The introduction of CVT was a bit of a killer for kei cars. The sportier versions of these kei cars came with manual mode CVTs which helped a bit. To be honest Suzuki introducing AGS in their kei cars could be a plus point.

As I said before...kei cars are good little city run abouts...but put it out on a highway or load it with people or go up a hill with anything more than a small little driver....it is as quick as a turtle doing a 100m sprint at the animal Olympics. But then kei cars were never meant to be fast cars. In SL we pay so so so much money for our cars that we expect them to do everything... 

Any idea why no one wants to bring down Honda kei cars...they are a lot better in refinement when it comes to interior and is a bit more fun than the Suzukis and the Daihatsus...

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4 minutes ago, iRage said:

Yes....the max torque and hp figures are quite low in the kei cars...for it to be a kei car it has to be 660cc or less with a maximum of 64hp. Even with the Wagon R FZ...the maximum torque is delivered at 4000rpm (if it actually is 4000rpm then that is a good thing..most have power/torque bands puff out earlier)...but in general if you look at a torque curve of a kei car itself you will see that the curve is relatively steep in building up to that. So yeah....the use of turbo chargers have been a good thing. The hybrid motor n the other hand was a bit of a miss in the previous iterations of Suzuki's system. With the previous system; they seemed to have toned down the engine's power/torque delivery with the intent of that being compensated by the electric motor. However, the amount the electric motor could assist was quite small so the car was really really slow. It didn't have the motor to power it because the battery drained out and the engine was not enough because it was toned down for the electric motor.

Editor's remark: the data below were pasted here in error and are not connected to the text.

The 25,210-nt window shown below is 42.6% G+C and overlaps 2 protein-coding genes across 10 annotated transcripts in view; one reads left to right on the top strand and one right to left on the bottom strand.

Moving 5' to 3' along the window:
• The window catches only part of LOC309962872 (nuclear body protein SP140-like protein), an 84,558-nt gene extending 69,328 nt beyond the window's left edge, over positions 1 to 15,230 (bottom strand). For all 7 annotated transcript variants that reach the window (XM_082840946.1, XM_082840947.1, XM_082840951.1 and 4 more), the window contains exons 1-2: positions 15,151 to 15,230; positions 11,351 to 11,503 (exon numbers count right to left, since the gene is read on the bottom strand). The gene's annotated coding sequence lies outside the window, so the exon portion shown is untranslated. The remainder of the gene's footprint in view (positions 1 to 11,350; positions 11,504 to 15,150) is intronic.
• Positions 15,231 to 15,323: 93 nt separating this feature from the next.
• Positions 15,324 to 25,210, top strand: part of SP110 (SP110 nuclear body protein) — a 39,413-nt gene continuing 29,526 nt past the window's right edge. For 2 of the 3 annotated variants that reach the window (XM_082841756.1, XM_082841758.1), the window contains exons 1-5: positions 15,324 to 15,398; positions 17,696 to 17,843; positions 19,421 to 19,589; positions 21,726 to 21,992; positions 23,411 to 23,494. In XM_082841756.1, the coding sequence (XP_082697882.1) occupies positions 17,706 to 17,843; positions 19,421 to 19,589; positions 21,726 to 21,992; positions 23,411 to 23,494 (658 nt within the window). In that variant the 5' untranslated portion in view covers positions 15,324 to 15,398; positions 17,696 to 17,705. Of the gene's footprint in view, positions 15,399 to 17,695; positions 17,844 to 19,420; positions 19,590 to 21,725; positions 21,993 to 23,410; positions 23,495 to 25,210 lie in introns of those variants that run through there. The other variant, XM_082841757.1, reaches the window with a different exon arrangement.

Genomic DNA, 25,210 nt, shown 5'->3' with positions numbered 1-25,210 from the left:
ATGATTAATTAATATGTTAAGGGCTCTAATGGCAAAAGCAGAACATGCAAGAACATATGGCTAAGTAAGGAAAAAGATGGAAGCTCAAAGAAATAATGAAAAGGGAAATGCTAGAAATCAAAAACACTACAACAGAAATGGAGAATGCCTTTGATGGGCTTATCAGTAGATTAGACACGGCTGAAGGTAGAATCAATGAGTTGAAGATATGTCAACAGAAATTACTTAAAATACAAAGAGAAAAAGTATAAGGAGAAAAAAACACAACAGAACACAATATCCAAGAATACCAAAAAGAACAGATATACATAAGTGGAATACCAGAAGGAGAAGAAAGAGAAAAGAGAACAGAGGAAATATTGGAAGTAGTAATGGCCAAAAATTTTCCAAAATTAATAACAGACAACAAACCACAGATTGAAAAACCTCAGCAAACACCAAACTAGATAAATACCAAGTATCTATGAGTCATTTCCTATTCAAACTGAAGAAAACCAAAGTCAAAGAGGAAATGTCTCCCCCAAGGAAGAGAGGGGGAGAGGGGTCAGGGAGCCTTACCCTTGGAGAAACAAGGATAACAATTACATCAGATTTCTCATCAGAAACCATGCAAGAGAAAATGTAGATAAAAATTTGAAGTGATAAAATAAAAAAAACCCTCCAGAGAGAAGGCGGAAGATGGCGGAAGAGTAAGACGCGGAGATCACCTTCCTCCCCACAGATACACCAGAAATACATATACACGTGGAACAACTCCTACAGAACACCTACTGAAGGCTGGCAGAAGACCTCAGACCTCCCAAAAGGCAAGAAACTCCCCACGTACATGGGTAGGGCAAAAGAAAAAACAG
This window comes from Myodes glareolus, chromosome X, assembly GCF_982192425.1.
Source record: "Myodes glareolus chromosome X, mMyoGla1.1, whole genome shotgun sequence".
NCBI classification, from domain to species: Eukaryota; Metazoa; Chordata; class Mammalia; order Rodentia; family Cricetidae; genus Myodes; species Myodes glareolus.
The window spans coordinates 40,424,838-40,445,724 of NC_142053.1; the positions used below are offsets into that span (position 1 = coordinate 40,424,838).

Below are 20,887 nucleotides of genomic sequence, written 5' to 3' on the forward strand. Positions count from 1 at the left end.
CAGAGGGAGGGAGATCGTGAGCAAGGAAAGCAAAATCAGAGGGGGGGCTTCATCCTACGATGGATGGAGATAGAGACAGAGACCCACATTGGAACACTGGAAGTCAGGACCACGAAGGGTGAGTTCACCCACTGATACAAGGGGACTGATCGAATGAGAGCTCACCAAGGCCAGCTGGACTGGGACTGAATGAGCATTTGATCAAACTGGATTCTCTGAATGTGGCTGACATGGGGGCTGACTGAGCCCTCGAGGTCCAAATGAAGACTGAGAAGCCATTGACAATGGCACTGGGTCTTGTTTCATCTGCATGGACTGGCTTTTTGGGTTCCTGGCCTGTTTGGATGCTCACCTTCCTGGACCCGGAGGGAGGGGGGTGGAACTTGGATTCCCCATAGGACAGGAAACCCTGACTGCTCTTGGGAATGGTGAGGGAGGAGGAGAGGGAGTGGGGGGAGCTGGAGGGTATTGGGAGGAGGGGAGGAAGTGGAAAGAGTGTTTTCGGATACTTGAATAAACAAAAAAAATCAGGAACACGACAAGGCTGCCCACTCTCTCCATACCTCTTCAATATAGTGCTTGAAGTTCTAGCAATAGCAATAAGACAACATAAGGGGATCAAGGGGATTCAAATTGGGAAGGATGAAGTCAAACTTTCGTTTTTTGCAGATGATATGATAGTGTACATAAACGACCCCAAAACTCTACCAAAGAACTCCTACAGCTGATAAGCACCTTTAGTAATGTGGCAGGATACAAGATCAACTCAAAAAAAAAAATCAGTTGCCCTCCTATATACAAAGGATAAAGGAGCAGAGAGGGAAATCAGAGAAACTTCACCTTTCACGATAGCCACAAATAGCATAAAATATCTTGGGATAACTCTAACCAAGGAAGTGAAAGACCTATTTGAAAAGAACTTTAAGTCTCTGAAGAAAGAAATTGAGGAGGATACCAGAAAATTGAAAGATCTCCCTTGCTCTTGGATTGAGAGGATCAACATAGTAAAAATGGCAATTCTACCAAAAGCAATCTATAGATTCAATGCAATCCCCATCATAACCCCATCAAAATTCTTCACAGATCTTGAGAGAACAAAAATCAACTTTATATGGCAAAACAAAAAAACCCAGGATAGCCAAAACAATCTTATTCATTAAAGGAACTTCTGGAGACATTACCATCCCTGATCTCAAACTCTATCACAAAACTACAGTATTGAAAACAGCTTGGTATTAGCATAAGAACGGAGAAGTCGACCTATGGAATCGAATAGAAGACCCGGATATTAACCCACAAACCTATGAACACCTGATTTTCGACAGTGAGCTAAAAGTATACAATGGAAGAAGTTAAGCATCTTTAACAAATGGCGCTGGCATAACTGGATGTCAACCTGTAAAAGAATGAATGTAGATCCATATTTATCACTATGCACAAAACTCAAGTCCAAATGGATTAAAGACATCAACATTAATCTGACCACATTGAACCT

The introduction of CVT was a bit of a killer for kei cars. The sportier versions of these kei cars came with manual mode CVTs which helped a bit. To be honest Suzuki introducing AGS in their kei cars could be a plus point.

As I said before...kei cars are good little city run abouts...but put it out on a highway or load it with people or go up a hill with anything more than a small little driver....it is as quick as a turtle doing a 100m sprint at the animal Olympics. But then kei cars were never meant to be fast cars. In SL we pay so so so much money for our cars that we expect them to do everything... 

Any idea why no one wants to bring down Honda kei cars...they are a lot better in refinement when it comes to interior and is a bit more fun than the Suzukis and the Daihatsus...

One further clarification, there are three hybrid options (Full Hybrid, Mild Hybrid and ene-charge) in Suzukis. Full hybrid option is above 1.2 L engines only .  Why they can't have the same system in kei models ?

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4 minutes ago, trish_auto said:

One further clarification, there are three hybrid options (Full Hybrid, Mild Hybrid and ene-charge) in Suzukis. Full hybrid option is above 1.2 L engines only .  Why they can't have the same system in kei models ?

It is the trade offs you have to make. 

Off the bat you could imagine that for a kei car, with small power figures, it might not be completely sensible to have large batteries and the extra weight of a full hybrid system for the amount of additional power and the real savings you would gain. For larger cars, having a small battery and a motor to suit the small output from the batteries (like in the s-enecharge) might not be enough to justify the additional cost and the real impact it would have. Its probably one of the main reasons other manufactures have not been so quick to put Hybrid systems into their kei cars (with all the R&D they put in to it you wold have expected Toyota to jump in to it head first and put it in Daihatsus).